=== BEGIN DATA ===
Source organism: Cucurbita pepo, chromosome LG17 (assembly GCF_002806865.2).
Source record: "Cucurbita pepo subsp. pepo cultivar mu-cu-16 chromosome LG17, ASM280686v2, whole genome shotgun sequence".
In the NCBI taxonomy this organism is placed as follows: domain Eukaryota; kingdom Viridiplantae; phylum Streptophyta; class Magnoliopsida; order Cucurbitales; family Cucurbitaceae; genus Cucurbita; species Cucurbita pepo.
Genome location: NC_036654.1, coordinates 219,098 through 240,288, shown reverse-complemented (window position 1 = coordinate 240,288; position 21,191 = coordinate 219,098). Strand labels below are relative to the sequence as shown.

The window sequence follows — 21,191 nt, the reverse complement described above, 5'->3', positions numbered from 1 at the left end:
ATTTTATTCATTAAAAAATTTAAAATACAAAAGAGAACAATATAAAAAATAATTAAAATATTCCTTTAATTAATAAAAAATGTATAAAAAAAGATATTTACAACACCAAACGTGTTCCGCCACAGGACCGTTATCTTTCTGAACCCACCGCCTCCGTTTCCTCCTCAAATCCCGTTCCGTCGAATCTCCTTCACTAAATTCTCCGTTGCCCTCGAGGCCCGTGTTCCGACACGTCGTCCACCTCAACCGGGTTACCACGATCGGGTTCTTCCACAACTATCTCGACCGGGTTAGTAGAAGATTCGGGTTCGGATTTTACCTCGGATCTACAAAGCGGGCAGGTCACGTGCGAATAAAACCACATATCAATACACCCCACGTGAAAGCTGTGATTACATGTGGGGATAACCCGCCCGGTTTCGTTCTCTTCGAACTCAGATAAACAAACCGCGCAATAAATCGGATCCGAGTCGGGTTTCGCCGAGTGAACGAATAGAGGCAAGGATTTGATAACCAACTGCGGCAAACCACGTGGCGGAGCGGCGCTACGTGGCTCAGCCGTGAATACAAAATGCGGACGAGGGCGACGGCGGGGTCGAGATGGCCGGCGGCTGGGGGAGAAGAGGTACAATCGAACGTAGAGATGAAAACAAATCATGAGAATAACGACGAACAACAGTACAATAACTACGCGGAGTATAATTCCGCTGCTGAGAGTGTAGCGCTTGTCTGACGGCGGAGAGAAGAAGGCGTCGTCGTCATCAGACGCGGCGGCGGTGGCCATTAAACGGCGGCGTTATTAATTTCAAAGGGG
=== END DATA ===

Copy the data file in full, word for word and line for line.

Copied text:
Source organism: Cucurbita pepo, chromosome LG17 (assembly GCF_002806865.2).
Source record: "Cucurbita pepo subsp. pepo cultivar mu-cu-16 chromosome LG17, ASM280686v2, whole genome shotgun sequence".
In the NCBI taxonomy this organism is placed as follows: domain Eukaryota; kingdom Viridiplantae; phylum Streptophyta; class Magnoliopsida; order Cucurbitales; family Cucurbitaceae; genus Cucurbita; species Cucurbita pepo.
Genome location: NC_036654.1, coordinates 219,098 through 240,288, shown reverse-complemented (window position 1 = coordinate 240,288; position 21,191 = coordinate 219,098). Strand labels below are relative to the sequence as shown.

The window sequence follows — 21,191 nt, the reverse complement described above, 5'->3', positions numbered from 1 at the left end:
ATTTTATTCATTAAAAAATTTAAAATACAAAAGAGAACAATATAAAAAATAATTAAAATATTCCTTTAATTAATAAAAAATGTATAAAAAAAGATATTTACAACACCAAACGTGTTCCGCCACAGGACCGTTATCTTTCTGAACCCACCGCCTCCGTTTCCTCCTCAAATCCCGTTCCGTCGAATCTCCTTCACTAAATTCTCCGTTGCCCTCGAGGCCCGTGTTCCGACACGTCGTCCACCTCAACCGGGTTACCACGATCGGGTTCTTCCACAACTATCTCGACCGGGTTAGTAGAAGATTCGGGTTCGGATTTTACCTCGGATCTACAAAGCGGGCAGGTCACGTGCGAATAAAACCACATATCAATACACCCCACGTGAAAGCTGTGATTACATGTGGGGATAACCCGCCCGGTTTCGTTCTCTTCGAACTCAGATAAACAAACCGCGCAATAAATCGGATCCGAGTCGGGTTTCGCCGAGTGAACGAATAGAGGCAAGGATTTGATAACCAACTGCGGCAAACCACGTGGCGGAGCGGCGCTACGTGGCTCAGCCGTGAATACAAAATGCGGACGAGGGCGACGGCGGGGTCGAGATGGCCGGCGGCTGGGGGAGAAGAGGTACAATCGAACGTAGAGATGAAAACAAATCATGAGAATAACGACGAACAACAGTACAATAACTACGCGGAGTATAATTCCGCTGCTGAGAGTGTAGCGCTTGTCTGACGGCGGAGAGAAGAAGGCGTCGTCGTCATCAGACGCGGCGGCGGTGGCCATTAAACGGCGGCGTTATTAATTTCAAAGGGG